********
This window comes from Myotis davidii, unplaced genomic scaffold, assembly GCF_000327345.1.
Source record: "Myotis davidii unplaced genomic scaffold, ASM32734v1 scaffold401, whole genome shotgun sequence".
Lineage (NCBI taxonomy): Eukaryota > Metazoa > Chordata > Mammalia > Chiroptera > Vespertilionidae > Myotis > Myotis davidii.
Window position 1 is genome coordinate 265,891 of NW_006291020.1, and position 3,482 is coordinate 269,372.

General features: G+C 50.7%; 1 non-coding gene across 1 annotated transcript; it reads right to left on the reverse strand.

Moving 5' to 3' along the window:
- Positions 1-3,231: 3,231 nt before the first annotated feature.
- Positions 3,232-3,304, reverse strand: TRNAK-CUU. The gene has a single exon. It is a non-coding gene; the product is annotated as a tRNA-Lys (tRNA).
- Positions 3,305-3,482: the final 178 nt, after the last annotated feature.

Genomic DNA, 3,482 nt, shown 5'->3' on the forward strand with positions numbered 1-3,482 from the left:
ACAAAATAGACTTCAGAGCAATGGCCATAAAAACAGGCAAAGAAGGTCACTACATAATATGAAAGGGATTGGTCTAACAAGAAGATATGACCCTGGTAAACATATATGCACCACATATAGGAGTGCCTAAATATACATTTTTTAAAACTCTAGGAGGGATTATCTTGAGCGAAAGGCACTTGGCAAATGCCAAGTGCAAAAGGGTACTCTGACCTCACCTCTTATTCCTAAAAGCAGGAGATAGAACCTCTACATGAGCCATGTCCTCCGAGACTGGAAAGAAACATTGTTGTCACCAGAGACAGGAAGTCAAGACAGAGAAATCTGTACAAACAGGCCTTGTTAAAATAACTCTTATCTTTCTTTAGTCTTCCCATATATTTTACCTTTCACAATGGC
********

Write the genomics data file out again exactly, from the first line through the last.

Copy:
This window comes from Myotis davidii, unplaced genomic scaffold, assembly GCF_000327345.1.
Source record: "Myotis davidii unplaced genomic scaffold, ASM32734v1 scaffold401, whole genome shotgun sequence".
Lineage (NCBI taxonomy): Eukaryota > Metazoa > Chordata > Mammalia > Chiroptera > Vespertilionidae > Myotis > Myotis davidii.
Window position 1 is genome coordinate 265,891 of NW_006291020.1, and position 3,482 is coordinate 269,372.

General features: G+C 50.7%; 1 non-coding gene across 1 annotated transcript; it reads right to left on the reverse strand.

Moving 5' to 3' along the window:
- Positions 1-3,231: 3,231 nt before the first annotated feature.
- Positions 3,232-3,304, reverse strand: TRNAK-CUU. The gene has a single exon. It is a non-coding gene; the product is annotated as a tRNA-Lys (tRNA).
- Positions 3,305-3,482: the final 178 nt, after the last annotated feature.

Genomic DNA, 3,482 nt, shown 5'->3' on the forward strand with positions numbered 1-3,482 from the left:
ACAAAATAGACTTCAGAGCAATGGCCATAAAAACAGGCAAAGAAGGTCACTACATAATATGAAAGGGATTGGTCTAACAAGAAGATATGACCCTGGTAAACATATATGCACCACATATAGGAGTGCCTAAATATACATTTTTTAAAACTCTAGGAGGGATTATCTTGAGCGAAAGGCACTTGGCAAATGCCAAGTGCAAAAGGGTACTCTGACCTCACCTCTTATTCCTAAAAGCAGGAGATAGAACCTCTACATGAGCCATGTCCTCCGAGACTGGAAAGAAACATTGTTGTCACCAGAGACAGGAAGTCAAGACAGAGAAATCTGTACAAACAGGCCTTGTTAAAATAACTCTTATCTTTCTTTAGTCTTCCCATATATTTTACCTTTCACAATGGC